Tetra Technologies v. Continental Insurance Co.

Geographical Proximity is Not the Only Factor in Deciding OCSLA Jurisdiction

Robert Lewis, Jr. filed suit under the Outer Continental Shelf Lands Act (OCSLA), alleging injuries to his left elbow, cervical spine, and lumbar spine as the result of an accident that occurred while working on Ram-Powell, a tension-leg fixed platform, located in the Gulf of Mexico in Viosca Knoll Block 956.  The parties agreed that under OCSLA the substantive law for injuries occurring on fixed offshore platforms located on the outer continental shelf is the law of the adjacent state.  However, they disagreed as to which state’s law applied.  Plaintiff argued that Louisiana law should apply as it was the geographically closest to the platform in question.  Defendants, on the other hand, asserted that Alabama was the adjacent state and its law should apply, and filed a motion for summary judgment on the issue.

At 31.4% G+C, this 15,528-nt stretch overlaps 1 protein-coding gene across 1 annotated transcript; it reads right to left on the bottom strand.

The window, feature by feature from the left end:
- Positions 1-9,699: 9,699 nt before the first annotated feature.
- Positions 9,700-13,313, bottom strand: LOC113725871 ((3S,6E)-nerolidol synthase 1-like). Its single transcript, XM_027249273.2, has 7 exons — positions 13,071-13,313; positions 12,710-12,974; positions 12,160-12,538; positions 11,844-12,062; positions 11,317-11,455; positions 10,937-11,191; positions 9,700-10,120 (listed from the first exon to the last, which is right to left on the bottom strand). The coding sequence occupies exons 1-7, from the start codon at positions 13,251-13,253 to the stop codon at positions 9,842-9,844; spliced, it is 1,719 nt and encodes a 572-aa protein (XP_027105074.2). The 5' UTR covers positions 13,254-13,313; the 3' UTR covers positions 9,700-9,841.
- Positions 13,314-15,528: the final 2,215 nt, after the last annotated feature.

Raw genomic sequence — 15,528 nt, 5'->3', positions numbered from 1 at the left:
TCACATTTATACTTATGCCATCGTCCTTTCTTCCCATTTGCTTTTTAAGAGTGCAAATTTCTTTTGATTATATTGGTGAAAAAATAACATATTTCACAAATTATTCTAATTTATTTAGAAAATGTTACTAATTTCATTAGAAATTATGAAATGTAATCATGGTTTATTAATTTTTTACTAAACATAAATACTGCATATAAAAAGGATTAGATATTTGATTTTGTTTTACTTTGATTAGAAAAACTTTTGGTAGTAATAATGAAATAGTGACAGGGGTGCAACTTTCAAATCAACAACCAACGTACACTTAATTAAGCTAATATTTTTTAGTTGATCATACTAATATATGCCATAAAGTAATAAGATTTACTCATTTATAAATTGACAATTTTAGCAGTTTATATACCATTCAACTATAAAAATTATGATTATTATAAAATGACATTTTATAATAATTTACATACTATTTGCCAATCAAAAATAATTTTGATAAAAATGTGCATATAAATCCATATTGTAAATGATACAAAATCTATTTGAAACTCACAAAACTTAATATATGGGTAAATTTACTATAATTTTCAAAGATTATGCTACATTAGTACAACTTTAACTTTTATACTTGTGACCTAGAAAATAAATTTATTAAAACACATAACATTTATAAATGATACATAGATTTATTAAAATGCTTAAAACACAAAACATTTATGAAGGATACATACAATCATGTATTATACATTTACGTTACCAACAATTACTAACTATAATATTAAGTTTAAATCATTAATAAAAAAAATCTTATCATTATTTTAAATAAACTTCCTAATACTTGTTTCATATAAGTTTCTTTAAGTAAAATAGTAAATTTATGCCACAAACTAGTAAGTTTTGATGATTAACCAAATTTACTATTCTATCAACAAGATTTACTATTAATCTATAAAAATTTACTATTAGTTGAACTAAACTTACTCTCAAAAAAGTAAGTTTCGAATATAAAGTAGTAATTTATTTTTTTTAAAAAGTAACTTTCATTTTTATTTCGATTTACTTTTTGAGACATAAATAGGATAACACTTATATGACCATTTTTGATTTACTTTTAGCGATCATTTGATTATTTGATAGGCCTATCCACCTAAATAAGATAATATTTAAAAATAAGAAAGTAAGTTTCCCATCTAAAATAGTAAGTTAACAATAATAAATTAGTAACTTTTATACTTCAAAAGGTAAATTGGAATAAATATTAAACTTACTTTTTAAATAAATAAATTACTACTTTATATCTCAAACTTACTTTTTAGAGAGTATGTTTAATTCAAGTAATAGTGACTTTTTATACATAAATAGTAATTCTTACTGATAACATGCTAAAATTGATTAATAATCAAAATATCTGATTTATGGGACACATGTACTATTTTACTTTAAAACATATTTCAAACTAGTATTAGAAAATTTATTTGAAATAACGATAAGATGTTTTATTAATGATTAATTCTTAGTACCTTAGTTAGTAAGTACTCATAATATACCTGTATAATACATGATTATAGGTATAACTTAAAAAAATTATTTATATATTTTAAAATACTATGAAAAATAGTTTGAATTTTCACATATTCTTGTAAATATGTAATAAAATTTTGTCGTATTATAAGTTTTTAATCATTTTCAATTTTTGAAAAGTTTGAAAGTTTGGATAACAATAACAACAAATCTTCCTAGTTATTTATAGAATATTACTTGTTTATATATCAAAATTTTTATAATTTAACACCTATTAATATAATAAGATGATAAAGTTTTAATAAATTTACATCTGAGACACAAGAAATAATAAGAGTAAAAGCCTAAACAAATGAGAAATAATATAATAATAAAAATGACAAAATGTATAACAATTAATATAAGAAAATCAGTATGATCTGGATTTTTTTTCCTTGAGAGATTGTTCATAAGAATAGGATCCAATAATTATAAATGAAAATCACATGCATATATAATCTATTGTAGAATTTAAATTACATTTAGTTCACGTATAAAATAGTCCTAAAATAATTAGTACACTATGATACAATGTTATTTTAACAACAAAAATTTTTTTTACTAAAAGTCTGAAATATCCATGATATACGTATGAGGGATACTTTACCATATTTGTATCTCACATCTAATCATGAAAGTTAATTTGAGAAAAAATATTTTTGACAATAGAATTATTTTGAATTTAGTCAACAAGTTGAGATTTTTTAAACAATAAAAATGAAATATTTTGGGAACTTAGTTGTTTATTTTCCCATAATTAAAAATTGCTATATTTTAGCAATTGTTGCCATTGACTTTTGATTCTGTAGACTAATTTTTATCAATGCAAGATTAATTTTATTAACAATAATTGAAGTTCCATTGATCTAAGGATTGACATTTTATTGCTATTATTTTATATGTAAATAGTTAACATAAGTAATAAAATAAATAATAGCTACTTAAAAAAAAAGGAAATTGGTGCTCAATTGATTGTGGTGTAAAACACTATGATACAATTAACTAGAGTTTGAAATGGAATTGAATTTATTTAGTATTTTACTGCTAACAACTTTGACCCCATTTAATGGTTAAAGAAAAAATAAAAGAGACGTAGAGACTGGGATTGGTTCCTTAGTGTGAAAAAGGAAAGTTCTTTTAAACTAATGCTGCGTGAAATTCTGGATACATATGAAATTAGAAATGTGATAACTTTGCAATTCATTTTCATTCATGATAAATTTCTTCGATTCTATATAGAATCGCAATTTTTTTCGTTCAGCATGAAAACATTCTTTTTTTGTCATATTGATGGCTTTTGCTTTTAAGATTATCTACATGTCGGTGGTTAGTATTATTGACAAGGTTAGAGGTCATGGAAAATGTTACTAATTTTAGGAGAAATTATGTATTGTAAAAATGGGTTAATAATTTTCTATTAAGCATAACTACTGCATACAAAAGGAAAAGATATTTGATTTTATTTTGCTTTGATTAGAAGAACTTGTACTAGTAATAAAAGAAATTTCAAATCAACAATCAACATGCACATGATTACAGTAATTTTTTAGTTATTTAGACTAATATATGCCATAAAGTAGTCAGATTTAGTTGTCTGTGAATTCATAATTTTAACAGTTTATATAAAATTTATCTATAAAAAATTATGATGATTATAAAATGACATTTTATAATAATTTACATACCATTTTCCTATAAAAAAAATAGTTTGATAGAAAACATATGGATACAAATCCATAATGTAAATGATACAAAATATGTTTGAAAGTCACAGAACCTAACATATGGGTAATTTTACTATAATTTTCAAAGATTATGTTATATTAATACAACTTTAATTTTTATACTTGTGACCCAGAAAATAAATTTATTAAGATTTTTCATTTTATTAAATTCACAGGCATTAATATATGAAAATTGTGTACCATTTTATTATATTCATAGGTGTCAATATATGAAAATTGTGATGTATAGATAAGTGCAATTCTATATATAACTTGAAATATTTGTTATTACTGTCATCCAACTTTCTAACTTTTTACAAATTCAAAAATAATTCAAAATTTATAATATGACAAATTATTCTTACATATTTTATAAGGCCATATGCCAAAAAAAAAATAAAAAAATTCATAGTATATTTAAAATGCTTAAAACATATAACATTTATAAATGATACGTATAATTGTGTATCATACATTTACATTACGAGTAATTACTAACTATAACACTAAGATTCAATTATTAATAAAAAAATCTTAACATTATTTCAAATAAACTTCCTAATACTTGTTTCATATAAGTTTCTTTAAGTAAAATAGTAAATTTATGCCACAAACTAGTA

The court turned to the Fifth Circuit’s opinion in Snyder Oil Corp. v. Samedan Oil Corp. in resolving the issue.  Samedan set forth four factors in determining adjacency: (1) geographical proximity; (2) which coast federal agencies consider the subject platform to be “off of”; (3) prior court determinations; and (4) projected boundaries if the states’ borders were extended to the shelf.   Plaintiff argued that not only was Ram-Powell geographically closer to Louisiana, but that he also travelled to and from the platform via Louisiana and had no connections to Alabama.  Plaintiff further argued that there were no controlling decisions on Block 956, and that any evidence regarding the projected boundary is not as determinative as geographic proximity.